Despite New Law, Midwives May Still Need Practice Orders To Practice Safe Medicine

Birth Injury

The Midwifery Modernization Act has now become law as of last Friday. Although many previously thought that it would give midwives an increased ability to independently practice, it may not do anything at all unless midwives open their own independent practices. The law abolishes the previous requirement that midwives obtain a written practice agreement to operate independently without the need to have an obstetrician’s or a hospital’s signature. While the passage of the law was heralded by midwives, as they believed that it would allow them more control over their practices, local hospitals and practices have now indicated that they will not change their requirements that all midwives obtain practice orders. This will prove an obstacle to midwives that may need to utilize hospital facilities.

For example, according to The Glens Falls Hospital by-laws, midwives must be employed by a physician practice to be granted hospital privileges. There is no indication that the hospital will change their by-laws unless absolutely required by law. This is unlikely, as the law only abolishes practice orders as a legal requirement; it does not state that they are prohibited completely. Dr. Douglas Provost, of Glens Falls Obstetrics & Gynecology Center, who has indicated his opposition to the law, stated that the passage of the law will not change the Center’s requirement that midwives employed there obtain a practice order. According to Provost, the new law now states that midwives “can be independent, but they don’t have to be independent”.

Many obstetricians opposed the act because of the concern that when complications during birth arise, midwives will need the help of physicians, yet be without medical malpractice insurance. The new law will now cause problems of what midwives will do with expectant mothers that are in emergency need of a Ceasarean Section, but do not have a practice order to work along side a doctor at the local hospital. Some hospital officals say that midwives may need to just drop off their patient at the emergency room and hope for the best in times of emergency.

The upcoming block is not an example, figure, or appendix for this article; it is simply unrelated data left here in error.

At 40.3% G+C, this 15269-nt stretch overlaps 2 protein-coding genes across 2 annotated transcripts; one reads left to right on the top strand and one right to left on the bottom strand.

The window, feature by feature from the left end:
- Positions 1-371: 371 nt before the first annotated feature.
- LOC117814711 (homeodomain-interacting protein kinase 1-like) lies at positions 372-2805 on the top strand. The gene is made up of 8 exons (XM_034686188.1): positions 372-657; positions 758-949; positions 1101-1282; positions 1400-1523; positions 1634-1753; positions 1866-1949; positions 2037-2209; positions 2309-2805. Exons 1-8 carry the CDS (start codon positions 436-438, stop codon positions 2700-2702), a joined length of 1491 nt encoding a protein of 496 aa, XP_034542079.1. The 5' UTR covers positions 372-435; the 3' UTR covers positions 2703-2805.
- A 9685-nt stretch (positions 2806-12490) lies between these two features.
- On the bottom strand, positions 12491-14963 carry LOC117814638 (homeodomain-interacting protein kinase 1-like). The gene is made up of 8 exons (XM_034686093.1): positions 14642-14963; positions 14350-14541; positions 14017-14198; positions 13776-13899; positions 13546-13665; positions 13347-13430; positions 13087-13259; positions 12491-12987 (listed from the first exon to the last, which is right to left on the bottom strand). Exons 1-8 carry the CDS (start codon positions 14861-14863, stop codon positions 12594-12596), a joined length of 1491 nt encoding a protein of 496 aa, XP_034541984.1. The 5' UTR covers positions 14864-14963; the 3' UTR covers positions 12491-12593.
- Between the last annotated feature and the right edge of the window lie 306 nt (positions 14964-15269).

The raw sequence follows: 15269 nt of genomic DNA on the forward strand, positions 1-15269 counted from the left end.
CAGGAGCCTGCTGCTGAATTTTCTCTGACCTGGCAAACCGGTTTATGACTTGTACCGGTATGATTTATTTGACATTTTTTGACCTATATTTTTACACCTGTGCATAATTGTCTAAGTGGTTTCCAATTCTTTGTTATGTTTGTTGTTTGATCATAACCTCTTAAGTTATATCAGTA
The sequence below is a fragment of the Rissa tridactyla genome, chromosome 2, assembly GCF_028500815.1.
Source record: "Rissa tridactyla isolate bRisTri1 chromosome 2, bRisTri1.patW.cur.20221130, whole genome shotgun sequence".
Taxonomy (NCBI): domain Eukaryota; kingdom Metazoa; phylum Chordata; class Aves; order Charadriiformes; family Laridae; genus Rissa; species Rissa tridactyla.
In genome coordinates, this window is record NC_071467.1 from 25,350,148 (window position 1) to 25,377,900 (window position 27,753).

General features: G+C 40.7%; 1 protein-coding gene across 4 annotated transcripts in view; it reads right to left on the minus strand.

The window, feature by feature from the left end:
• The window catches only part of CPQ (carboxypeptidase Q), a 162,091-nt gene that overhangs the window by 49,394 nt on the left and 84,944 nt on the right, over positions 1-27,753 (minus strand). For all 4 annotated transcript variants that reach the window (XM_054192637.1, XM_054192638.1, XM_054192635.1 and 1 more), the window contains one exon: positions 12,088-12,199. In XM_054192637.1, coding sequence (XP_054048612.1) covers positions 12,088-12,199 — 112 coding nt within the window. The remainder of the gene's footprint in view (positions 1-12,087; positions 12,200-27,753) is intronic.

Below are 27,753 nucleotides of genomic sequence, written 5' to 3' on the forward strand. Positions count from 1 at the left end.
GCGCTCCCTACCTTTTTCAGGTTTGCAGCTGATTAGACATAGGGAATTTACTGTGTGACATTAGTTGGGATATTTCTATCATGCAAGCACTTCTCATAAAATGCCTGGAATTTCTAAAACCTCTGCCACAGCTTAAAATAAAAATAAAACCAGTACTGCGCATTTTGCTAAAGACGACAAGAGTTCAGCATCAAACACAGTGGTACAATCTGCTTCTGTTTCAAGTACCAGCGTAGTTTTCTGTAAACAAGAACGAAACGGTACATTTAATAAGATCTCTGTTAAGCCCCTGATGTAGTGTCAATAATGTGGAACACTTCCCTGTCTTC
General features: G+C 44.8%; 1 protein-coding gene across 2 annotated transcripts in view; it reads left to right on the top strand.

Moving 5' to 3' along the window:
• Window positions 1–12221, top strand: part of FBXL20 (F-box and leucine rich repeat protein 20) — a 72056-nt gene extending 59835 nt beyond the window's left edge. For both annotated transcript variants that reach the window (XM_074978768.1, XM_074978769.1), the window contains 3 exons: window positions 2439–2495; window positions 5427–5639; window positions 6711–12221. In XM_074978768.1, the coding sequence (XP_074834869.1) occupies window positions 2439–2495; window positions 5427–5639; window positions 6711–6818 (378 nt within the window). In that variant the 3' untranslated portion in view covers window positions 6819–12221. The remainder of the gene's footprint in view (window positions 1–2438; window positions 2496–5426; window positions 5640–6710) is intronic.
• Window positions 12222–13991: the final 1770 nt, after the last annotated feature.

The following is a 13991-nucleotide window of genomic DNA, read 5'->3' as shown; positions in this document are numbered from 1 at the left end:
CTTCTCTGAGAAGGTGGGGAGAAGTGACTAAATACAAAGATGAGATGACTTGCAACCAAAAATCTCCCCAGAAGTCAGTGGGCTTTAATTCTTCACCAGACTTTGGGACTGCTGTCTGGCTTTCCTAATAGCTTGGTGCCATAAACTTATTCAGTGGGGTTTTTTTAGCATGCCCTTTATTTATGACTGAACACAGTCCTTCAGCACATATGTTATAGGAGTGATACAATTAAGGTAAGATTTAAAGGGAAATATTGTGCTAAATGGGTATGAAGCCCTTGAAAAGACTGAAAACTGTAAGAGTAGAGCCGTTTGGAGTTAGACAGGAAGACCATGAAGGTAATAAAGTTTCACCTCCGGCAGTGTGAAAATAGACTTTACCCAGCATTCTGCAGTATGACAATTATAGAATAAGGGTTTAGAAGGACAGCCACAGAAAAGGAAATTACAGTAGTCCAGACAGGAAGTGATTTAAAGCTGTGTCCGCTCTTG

As I wrote in an earlier blog, the new law is much to do about nothing for midwives that do not intend to go into private practice. Midwives that are employed by local hospitals or wish to have hospital privileges will still need to obtain practice orders, and midwives that have never even heard of practice orders and have never needed to obtain them can go on about business as usual. However, problems may arise in emergency situations where expectant mothers need the help of a physician, but the midwife has not made any arrangement to obtain a practice order from a hospital that requires it. Therefore, the only people that this new law really may affect is those patients that choose to go to a midwife in private practice that has not prepared for worse-case scenerios and made arrangements with the local hospital. My hopes are that although many midwives think that this new law gives them more power, they will take extra steps to safeguard their patients, swallow their pride, and still obtain practice orders in anticipation of any emergencies to ensure that there will be no problems if hospital services are needed.